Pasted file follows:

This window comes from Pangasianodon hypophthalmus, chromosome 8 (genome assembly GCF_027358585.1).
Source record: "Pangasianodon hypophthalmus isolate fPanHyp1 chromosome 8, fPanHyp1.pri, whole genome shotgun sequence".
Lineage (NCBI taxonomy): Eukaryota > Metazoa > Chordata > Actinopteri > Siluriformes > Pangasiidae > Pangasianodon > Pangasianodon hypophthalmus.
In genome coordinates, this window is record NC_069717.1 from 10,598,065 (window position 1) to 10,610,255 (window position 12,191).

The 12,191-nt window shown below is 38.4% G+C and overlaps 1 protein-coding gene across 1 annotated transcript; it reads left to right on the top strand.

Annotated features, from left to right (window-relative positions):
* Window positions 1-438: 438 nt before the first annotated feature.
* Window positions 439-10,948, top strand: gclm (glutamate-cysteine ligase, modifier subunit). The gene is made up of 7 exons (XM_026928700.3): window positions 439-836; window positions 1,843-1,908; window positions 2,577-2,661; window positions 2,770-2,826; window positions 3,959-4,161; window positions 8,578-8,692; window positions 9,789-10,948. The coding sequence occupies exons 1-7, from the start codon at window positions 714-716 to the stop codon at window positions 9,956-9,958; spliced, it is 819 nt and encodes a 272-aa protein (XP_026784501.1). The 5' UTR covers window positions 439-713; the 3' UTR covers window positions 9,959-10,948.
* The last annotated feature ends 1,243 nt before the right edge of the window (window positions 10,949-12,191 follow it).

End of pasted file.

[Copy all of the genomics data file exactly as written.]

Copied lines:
This window comes from Pangasianodon hypophthalmus, chromosome 8 (genome assembly GCF_027358585.1).
Source record: "Pangasianodon hypophthalmus isolate fPanHyp1 chromosome 8, fPanHyp1.pri, whole genome shotgun sequence".
Lineage (NCBI taxonomy): Eukaryota > Metazoa > Chordata > Actinopteri > Siluriformes > Pangasiidae > Pangasianodon > Pangasianodon hypophthalmus.
In genome coordinates, this window is record NC_069717.1 from 10,598,065 (window position 1) to 10,610,255 (window position 12,191).

The 12,191-nt window shown below is 38.4% G+C and overlaps 1 protein-coding gene across 1 annotated transcript; it reads left to right on the top strand.

Annotated features, from left to right (window-relative positions):
* Window positions 1-438: 438 nt before the first annotated feature.
* Window positions 439-10,948, top strand: gclm (glutamate-cysteine ligase, modifier subunit). The gene is made up of 7 exons (XM_026928700.3): window positions 439-836; window positions 1,843-1,908; window positions 2,577-2,661; window positions 2,770-2,826; window positions 3,959-4,161; window positions 8,578-8,692; window positions 9,789-10,948. The coding sequence occupies exons 1-7, from the start codon at window positions 714-716 to the stop codon at window positions 9,956-9,958; spliced, it is 819 nt and encodes a 272-aa protein (XP_026784501.1). The 5' UTR covers window positions 439-713; the 3' UTR covers window positions 9,959-10,948.
* The last annotated feature ends 1,243 nt before the right edge of the window (window positions 10,949-12,191 follow it).